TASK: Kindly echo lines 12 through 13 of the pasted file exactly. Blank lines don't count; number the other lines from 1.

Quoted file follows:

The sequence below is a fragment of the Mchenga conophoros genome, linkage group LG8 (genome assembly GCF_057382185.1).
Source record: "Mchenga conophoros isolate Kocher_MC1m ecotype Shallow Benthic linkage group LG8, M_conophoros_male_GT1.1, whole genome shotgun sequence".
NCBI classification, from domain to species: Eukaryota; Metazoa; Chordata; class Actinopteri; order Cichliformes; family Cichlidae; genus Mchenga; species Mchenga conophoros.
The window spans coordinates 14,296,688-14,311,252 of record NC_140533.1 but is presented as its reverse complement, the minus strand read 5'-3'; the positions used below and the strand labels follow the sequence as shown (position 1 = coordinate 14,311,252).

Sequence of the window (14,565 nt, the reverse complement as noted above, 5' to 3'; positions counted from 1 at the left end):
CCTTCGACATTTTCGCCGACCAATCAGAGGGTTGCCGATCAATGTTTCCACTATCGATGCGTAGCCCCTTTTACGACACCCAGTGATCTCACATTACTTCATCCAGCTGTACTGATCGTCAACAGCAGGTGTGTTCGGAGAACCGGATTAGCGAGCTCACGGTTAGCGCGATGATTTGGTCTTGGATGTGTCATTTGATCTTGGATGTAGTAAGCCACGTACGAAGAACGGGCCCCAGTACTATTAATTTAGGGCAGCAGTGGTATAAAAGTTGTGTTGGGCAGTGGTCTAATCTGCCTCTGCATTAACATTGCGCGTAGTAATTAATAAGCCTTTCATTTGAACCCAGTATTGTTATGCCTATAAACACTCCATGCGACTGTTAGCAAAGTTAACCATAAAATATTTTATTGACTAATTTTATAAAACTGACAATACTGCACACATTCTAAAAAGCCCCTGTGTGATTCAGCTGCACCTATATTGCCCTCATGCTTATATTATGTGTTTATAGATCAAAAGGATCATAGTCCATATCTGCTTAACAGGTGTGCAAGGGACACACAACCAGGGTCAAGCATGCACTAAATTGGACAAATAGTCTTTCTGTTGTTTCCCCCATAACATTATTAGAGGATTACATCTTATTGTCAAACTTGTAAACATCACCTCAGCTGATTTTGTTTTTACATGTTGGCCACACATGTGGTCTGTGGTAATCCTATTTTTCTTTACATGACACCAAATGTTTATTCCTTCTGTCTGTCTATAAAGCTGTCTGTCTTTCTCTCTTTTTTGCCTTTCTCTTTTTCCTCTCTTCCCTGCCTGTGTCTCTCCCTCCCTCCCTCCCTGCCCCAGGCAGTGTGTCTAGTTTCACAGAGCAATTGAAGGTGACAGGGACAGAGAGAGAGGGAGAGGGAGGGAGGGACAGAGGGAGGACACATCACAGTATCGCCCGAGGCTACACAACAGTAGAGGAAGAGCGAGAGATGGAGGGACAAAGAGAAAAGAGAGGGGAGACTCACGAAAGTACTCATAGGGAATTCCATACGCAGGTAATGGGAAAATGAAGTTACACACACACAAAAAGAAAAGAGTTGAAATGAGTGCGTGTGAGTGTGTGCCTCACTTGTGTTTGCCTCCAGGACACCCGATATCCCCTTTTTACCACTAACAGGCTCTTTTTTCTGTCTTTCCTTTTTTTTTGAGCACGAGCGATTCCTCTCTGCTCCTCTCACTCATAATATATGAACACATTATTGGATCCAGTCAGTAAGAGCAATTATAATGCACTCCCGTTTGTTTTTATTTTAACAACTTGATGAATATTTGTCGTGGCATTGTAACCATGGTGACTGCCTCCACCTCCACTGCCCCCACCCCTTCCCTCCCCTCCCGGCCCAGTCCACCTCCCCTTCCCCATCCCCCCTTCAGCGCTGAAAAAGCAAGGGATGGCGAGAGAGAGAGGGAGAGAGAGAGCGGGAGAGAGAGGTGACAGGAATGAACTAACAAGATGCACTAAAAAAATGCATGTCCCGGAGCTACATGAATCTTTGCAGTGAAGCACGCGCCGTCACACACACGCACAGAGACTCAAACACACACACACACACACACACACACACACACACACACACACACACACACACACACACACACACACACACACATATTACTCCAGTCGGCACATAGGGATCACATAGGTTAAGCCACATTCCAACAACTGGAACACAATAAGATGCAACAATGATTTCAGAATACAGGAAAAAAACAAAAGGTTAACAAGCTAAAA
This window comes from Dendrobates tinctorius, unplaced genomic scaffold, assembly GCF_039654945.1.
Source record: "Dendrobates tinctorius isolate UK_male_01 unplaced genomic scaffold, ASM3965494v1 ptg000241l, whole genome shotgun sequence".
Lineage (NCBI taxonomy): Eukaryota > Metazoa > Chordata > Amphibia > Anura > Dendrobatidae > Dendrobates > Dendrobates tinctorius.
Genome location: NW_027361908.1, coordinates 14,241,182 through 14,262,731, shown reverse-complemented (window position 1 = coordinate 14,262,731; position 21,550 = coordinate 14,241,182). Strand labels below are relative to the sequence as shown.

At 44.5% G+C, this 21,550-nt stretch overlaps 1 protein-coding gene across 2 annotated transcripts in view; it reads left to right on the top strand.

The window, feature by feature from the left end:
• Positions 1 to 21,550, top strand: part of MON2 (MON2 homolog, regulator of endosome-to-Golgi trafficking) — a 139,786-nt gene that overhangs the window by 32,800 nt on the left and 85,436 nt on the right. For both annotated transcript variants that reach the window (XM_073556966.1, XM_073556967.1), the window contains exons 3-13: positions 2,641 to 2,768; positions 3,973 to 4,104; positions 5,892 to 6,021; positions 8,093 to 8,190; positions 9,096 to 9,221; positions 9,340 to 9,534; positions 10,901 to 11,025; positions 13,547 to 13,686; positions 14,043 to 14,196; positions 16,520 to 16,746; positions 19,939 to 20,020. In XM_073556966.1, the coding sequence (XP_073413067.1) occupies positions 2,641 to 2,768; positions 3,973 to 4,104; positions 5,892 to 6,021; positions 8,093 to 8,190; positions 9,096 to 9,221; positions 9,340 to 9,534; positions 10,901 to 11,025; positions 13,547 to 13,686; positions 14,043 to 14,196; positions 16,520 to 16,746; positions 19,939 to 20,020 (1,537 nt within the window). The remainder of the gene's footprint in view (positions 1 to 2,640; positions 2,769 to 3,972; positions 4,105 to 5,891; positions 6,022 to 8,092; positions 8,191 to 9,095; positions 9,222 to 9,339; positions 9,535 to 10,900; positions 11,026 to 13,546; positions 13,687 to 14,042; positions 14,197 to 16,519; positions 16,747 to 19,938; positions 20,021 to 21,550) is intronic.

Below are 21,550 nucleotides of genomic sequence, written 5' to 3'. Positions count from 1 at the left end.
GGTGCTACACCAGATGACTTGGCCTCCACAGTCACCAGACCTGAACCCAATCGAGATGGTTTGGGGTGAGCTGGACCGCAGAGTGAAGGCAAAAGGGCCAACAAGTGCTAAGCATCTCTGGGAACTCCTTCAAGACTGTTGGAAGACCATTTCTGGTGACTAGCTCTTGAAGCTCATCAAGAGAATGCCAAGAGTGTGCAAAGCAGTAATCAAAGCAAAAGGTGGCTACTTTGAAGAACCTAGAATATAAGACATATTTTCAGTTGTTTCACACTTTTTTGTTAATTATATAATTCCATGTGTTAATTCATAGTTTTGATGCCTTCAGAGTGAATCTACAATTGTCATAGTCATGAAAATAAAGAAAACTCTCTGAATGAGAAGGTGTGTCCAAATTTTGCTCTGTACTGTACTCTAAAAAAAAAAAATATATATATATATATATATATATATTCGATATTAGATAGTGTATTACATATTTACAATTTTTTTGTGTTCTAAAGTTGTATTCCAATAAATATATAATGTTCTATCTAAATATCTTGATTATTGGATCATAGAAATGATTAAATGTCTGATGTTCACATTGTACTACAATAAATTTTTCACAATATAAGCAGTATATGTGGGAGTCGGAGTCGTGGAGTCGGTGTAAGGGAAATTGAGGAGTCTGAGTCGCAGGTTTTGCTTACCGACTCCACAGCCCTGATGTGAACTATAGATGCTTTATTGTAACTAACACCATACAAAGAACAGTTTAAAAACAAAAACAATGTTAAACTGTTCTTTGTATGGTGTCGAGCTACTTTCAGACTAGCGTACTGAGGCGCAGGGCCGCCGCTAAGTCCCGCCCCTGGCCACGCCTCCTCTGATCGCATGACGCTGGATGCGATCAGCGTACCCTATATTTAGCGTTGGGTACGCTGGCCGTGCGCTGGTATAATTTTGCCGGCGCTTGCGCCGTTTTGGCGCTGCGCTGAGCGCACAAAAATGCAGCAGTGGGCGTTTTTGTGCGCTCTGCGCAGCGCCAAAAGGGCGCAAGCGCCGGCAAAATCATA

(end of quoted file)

The window, feature by feature from the left end:
• Positions 1 to 21,550, top strand: part of MON2 (MON2 homolog, regulator of endosome-to-Golgi trafficking) — a 139,786-nt gene that overhangs the window by 32,800 nt on the left and 85,436 nt on the right. For both annotated transcript variants that reach the window (XM_073556966.1, XM_073556967.1), the window contains exons 3-13: positions 2,641 to 2,768; positions 3,973 to 4,104; positions 5,892 to 6,021; positions 8,093 to 8,190; positions 9,096 to 9,221; positions 9,340 to 9,534; positions 10,901 to 11,025; positions 13,547 to 13,686; positions 14,043 to 14,196; positions 16,520 to 16,746; positions 19,939 to 20,020. In XM_073556966.1, the coding sequence (XP_073413067.1) occupies positions 2,641 to 2,768; positions 3,973 to 4,104; positions 5,892 to 6,021; positions 8,093 to 8,190; positions 9,096 to 9,221; positions 9,340 to 9,534; positions 10,901 to 11,025; positions 13,547 to 13,686; positions 14,043 to 14,196; positions 16,520 to 16,746; positions 19,939 to 20,020 (1,537 nt within the window). The remainder of the gene's footprint in view (positions 1 to 2,640; positions 2,769 to 3,972; positions 4,105 to 5,891; positions 6,022 to 8,092; positions 8,191 to 9,095; positions 9,222 to 9,339; positions 9,535 to 10,900; positions 11,026 to 13,546; positions 13,687 to 14,042; positions 14,197 to 16,519; positions 16,747 to 19,938; positions 20,021 to 21,550) is intronic.